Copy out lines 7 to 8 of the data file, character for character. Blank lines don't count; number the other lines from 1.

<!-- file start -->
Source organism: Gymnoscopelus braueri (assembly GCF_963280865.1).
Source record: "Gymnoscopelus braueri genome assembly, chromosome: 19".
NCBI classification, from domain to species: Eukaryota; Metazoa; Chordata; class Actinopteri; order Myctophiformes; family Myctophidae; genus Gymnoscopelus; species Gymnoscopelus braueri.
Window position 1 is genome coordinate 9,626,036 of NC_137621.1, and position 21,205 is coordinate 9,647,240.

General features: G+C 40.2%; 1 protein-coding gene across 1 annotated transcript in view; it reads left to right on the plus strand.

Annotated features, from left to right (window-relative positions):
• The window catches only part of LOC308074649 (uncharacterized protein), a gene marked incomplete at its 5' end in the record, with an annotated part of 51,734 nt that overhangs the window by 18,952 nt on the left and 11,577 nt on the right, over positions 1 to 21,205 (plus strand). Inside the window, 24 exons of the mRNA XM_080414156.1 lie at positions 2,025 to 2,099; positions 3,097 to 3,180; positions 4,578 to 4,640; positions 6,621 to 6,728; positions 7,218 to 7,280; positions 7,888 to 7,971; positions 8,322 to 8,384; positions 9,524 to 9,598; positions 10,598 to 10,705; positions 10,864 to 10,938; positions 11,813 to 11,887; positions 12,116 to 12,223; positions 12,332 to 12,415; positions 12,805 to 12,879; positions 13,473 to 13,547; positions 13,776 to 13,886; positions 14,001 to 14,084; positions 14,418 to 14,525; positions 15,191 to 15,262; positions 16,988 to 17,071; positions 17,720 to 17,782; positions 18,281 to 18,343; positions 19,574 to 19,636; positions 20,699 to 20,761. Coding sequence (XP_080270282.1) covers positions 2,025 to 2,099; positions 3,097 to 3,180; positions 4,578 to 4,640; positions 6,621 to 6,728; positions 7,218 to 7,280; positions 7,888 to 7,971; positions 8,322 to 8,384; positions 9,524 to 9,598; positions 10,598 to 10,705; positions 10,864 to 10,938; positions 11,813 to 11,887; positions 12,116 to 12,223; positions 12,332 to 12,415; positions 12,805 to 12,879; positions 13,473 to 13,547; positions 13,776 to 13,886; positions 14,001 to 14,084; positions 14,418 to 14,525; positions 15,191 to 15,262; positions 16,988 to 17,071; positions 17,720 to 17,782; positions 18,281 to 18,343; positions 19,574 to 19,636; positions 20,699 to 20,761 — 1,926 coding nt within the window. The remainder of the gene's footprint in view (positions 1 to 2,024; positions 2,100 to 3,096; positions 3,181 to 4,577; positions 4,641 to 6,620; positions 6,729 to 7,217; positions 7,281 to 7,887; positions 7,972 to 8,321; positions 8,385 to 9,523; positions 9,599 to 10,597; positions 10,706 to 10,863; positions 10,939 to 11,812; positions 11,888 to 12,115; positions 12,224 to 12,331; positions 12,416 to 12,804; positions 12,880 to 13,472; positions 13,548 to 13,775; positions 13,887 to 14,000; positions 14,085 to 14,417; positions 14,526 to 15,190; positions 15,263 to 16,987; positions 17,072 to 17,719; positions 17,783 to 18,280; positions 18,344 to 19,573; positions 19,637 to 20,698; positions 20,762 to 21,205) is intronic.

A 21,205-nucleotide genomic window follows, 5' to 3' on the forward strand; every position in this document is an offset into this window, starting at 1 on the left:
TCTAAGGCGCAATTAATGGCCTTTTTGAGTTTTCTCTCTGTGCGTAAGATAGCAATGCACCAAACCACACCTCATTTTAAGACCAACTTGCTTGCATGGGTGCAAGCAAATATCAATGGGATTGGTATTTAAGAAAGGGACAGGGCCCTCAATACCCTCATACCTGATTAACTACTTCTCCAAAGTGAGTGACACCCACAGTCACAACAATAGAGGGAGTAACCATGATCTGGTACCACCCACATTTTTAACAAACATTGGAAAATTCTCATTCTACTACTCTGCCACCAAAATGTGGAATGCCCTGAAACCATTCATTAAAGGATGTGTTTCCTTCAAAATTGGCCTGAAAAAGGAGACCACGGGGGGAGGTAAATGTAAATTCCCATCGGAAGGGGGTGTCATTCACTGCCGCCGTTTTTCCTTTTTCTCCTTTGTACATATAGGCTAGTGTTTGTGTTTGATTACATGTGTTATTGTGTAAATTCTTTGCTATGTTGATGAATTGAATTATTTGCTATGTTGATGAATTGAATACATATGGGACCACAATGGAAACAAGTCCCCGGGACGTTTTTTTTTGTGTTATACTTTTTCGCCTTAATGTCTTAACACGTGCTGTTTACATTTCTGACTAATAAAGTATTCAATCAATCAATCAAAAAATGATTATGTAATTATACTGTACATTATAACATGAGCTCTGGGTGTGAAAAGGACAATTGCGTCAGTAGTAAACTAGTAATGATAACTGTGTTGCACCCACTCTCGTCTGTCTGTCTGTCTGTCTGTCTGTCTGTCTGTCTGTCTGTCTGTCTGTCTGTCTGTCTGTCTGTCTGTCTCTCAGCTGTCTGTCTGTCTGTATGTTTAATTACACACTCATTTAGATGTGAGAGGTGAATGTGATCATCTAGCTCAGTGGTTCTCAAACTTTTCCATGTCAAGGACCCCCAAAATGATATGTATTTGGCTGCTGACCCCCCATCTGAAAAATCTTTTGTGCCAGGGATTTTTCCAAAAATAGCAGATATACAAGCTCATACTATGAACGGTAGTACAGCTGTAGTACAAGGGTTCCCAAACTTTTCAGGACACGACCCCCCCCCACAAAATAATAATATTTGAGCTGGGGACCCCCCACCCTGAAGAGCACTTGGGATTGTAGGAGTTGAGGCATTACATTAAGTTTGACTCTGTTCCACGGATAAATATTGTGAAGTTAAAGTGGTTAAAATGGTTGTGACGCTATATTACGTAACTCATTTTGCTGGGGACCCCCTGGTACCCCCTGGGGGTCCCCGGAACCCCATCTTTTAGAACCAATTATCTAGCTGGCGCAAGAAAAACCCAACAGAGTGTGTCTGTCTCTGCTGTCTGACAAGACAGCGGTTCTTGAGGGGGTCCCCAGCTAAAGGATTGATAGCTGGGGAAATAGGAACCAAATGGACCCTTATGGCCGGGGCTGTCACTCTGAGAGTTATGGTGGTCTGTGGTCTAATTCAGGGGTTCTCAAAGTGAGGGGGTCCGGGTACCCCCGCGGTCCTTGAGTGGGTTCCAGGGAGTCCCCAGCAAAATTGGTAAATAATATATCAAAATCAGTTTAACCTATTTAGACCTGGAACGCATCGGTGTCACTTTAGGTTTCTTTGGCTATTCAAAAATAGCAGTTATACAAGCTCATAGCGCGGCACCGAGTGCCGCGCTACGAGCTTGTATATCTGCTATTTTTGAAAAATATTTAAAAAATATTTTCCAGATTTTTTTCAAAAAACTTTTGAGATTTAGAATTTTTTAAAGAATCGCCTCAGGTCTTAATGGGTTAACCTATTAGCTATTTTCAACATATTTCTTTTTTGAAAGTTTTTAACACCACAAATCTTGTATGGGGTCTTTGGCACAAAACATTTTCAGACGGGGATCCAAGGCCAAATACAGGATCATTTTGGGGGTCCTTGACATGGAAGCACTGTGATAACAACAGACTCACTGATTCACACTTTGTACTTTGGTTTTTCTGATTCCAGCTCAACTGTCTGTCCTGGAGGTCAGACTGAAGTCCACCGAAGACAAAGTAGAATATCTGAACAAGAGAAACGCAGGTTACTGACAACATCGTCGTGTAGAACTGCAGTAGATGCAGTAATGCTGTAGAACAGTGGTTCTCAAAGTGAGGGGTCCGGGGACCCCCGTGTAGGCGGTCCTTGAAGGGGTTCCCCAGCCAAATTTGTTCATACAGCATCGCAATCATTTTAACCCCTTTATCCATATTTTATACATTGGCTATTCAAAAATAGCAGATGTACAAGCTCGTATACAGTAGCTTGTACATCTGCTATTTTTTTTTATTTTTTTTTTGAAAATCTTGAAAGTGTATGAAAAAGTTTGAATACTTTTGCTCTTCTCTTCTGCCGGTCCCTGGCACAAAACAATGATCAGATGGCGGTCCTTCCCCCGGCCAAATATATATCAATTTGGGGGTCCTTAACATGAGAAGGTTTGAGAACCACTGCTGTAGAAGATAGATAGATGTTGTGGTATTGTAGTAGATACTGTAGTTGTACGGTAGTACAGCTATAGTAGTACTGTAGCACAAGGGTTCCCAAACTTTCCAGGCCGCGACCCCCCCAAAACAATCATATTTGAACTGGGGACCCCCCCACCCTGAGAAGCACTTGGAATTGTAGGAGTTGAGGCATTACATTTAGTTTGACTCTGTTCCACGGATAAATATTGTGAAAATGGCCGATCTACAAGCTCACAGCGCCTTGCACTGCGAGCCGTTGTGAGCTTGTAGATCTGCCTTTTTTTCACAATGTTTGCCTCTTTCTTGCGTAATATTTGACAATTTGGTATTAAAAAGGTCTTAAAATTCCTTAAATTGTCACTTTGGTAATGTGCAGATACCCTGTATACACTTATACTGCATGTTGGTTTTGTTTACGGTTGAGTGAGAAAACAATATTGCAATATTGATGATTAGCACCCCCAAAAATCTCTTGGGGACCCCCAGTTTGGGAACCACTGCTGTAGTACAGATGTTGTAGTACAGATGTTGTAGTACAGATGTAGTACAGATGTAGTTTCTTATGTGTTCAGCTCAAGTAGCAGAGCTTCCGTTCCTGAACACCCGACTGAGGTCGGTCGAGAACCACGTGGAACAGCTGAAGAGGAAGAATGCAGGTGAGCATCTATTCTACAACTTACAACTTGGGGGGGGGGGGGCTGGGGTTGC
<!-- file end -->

• The window catches only part of LOC308074649 (uncharacterized protein), a gene marked incomplete at its 5' end in the record, with an annotated part of 51,734 nt that overhangs the window by 18,952 nt on the left and 11,577 nt on the right, over positions 1 to 21,205 (plus strand). Inside the window, 24 exons of the mRNA XM_080414156.1 lie at positions 2,025 to 2,099; positions 3,097 to 3,180; positions 4,578 to 4,640; positions 6,621 to 6,728; positions 7,218 to 7,280; positions 7,888 to 7,971; positions 8,322 to 8,384; positions 9,524 to 9,598; positions 10,598 to 10,705; positions 10,864 to 10,938; positions 11,813 to 11,887; positions 12,116 to 12,223; positions 12,332 to 12,415; positions 12,805 to 12,879; positions 13,473 to 13,547; positions 13,776 to 13,886; positions 14,001 to 14,084; positions 14,418 to 14,525; positions 15,191 to 15,262; positions 16,988 to 17,071; positions 17,720 to 17,782; positions 18,281 to 18,343; positions 19,574 to 19,636; positions 20,699 to 20,761. Coding sequence (XP_080270282.1) covers positions 2,025 to 2,099; positions 3,097 to 3,180; positions 4,578 to 4,640; positions 6,621 to 6,728; positions 7,218 to 7,280; positions 7,888 to 7,971; positions 8,322 to 8,384; positions 9,524 to 9,598; positions 10,598 to 10,705; positions 10,864 to 10,938; positions 11,813 to 11,887; positions 12,116 to 12,223; positions 12,332 to 12,415; positions 12,805 to 12,879; positions 13,473 to 13,547; positions 13,776 to 13,886; positions 14,001 to 14,084; positions 14,418 to 14,525; positions 15,191 to 15,262; positions 16,988 to 17,071; positions 17,720 to 17,782; positions 18,281 to 18,343; positions 19,574 to 19,636; positions 20,699 to 20,761 — 1,926 coding nt within the window. The remainder of the gene's footprint in view (positions 1 to 2,024; positions 2,100 to 3,096; positions 3,181 to 4,577; positions 4,641 to 6,620; positions 6,729 to 7,217; positions 7,281 to 7,887; positions 7,972 to 8,321; positions 8,385 to 9,523; positions 9,599 to 10,597; positions 10,706 to 10,863; positions 10,939 to 11,812; positions 11,888 to 12,115; positions 12,224 to 12,331; positions 12,416 to 12,804; positions 12,880 to 13,472; positions 13,548 to 13,775; positions 13,887 to 14,000; positions 14,085 to 14,417; positions 14,526 to 15,190; positions 15,263 to 16,987; positions 17,072 to 17,719; positions 17,783 to 18,280; positions 18,344 to 19,573; positions 19,637 to 20,698; positions 20,762 to 21,205) is intronic.

A 21,205-nucleotide genomic window follows, 5' to 3' on the forward strand; every position in this document is an offset into this window, starting at 1 on the left: